As a real estate investor if you’re going to take on the risk of owning property, you need to have a shot at getting a very nice return. Most people getting into real estate usually have enough extra cash for one additional acquisition. Therefore, if you’re going to tie up a bunch of your cash in an investment property, you better be getting a solid return. Enough of a return so that if something goes wrong, you can still get by with a lesser return.
For real estate investors it is always a good idea in dealing with investment properties that can produce at least a 10 percent return on your investment. Of course, when you factor in financing on a property it changes the numbers in your favor as the leverage you get from borrowing is enough to dramatically increase your return. Many investors like to use the 10% approach as a rule of thumb on an all cash acquisition. This more conservative approach helps take the emotion out of the decision to buy. If the numbers add up, then you are more inclined to move forward on an acquisition. If not, then it’s easy to eliminate the property and move on. Many investors however have trouble locating true 10% properties as these types of properties can be hard to find.
When you are looking to purchase income property be it residential or commercial you have to comfortable with terms like CAP Rate & ROI. These numbers can be very helpful If you understand exactly what they mean and what constitutes a “good” rate of return. To help accurately evaluate potential investment properties it is important to start with a working knowledge of a couple of main formulas used to evaluate potential real estate investments.
First is the CAP Rate or Capitalization Rate. You will probably see this formula used more than any other when describing the investment potential for a particular piece of real estate. The CAP rate is determined by dividing the Net Annual Operating Income by the Acquisition Cost of the property. Net Annual Operating Income is defined as the total of rents collected in a year minus all expenses associated with owning the property. These expenses may include: property taxes, HOA dues, any utilities paid by the owner, vacancy allowance, repairs/maintenance allowance, property management, and property insurance.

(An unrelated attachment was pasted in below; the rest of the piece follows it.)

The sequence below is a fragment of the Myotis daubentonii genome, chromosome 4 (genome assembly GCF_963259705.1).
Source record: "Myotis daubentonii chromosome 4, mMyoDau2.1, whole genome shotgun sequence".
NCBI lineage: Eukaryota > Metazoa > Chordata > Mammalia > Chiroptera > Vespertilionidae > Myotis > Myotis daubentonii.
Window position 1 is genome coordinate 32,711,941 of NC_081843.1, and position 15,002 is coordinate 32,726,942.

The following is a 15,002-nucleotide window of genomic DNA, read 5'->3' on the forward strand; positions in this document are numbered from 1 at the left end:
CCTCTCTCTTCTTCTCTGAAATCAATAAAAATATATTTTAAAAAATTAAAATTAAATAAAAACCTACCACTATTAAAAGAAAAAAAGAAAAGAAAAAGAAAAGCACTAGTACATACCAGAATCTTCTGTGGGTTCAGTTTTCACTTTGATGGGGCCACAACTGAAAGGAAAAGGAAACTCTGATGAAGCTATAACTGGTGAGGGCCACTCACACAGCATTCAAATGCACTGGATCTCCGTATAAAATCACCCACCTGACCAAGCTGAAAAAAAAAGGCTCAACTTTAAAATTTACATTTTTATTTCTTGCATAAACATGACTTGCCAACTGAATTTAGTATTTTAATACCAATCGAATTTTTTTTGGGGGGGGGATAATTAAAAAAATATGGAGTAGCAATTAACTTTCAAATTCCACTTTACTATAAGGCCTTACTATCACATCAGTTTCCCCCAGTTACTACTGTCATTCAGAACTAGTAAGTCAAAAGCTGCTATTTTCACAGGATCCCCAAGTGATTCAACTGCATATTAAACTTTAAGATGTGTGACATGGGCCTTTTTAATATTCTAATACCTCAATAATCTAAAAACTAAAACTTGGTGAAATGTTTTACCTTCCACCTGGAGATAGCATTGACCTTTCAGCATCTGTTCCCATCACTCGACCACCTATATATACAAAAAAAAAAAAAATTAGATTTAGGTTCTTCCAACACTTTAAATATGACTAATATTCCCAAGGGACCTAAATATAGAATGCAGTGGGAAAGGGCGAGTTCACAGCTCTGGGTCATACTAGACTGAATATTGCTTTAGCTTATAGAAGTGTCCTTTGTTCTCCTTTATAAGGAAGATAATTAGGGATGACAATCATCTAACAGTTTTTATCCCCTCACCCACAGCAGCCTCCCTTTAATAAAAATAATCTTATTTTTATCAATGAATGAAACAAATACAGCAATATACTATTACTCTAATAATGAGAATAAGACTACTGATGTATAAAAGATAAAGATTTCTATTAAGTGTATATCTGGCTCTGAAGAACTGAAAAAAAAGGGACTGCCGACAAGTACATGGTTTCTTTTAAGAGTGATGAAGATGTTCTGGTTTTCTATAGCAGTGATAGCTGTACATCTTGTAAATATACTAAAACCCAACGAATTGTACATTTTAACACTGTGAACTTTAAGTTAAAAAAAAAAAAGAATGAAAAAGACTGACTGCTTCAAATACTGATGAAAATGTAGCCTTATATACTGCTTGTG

Acquisition Cost is defined as the total cost necessary to purchase the property, so think purchase price plus all closing costs, title and escrow fees, etc. Using the above formula, if you acquired a property for $500,000 and the Net Annual Operating Income of the Property was $50,000, then you would have a property with a CAP Rate of 10%. A 10% CAP rate is often referenced as a goal to shoot for. In general, most areas of the country will have CAP rates in the range of 8-12% for cash flowing residential single family homes and commercial multi family apartment buildings.
The second type of return discussed with regards to income properties and the better way to evaluate potential investment properties is by calculating Return on Investment or ROI. The ROI will show you what your return is on the money that you have actually put into the project. What you have to understand is that If you paid cash for your investment property, then your ROI and your CAP rate will be identical. If, however, you purchased a property using any debt, then your ROI will be the NET Annual Operating Income of the property divided by your initial equity investment (cash in the form of down payment, any out-of-pocket closing costs, etc.)
Using this formula, we can see that if we purchased the same property as above and put 20% down ($100,000) then your ROI would be $50,000 divided by $100,000 = 50% ROI. The beauty of using financing for your investment acquisitions is it allows you to leverage yourself into a much higher rate of return for your money than all cash purchases.
As long as you are purchasing properties that have positive cash flow, after all mortgage notes and other expenses are paid, it is always better to purchase using financing in order to maximize your rate of return. The important thing to remember when shopping for investment properties is that good deals need to be thoroughly vetted. You should always ask for a detailed pro forma or create your own for any investment property that you are considering purchasing. Keep in mind that not all pro forma’s are created equal and sellers projected CAP Rate or ROI can vary widely based on how detailed expenses are. Taking a conservative approach to expenses on your pro forma will help ensure that you find the best investment properties for your investment dollars.
The Buyers Utopia network is currently offering our investor clients turnkey residential investment properties in numerous markets that are performing at a 10 CAP. For those looking for cash flow positive investment properties contact us about our vetted income properties. Properties are acquired via short sales and at the foreclosure auctions, then renovated to move-in condition, placing renters in them and selling them to investor clients as turn-key investment opportunities with CAP rates that are 10% or higher. If you are interested in this type of investment opportunity Call 312.433.9300 x 20. We have residential opportunities in numerous markets around the country Chicago, Indianapolis, Memphis, Atlanta, Phoenix & Dallas.
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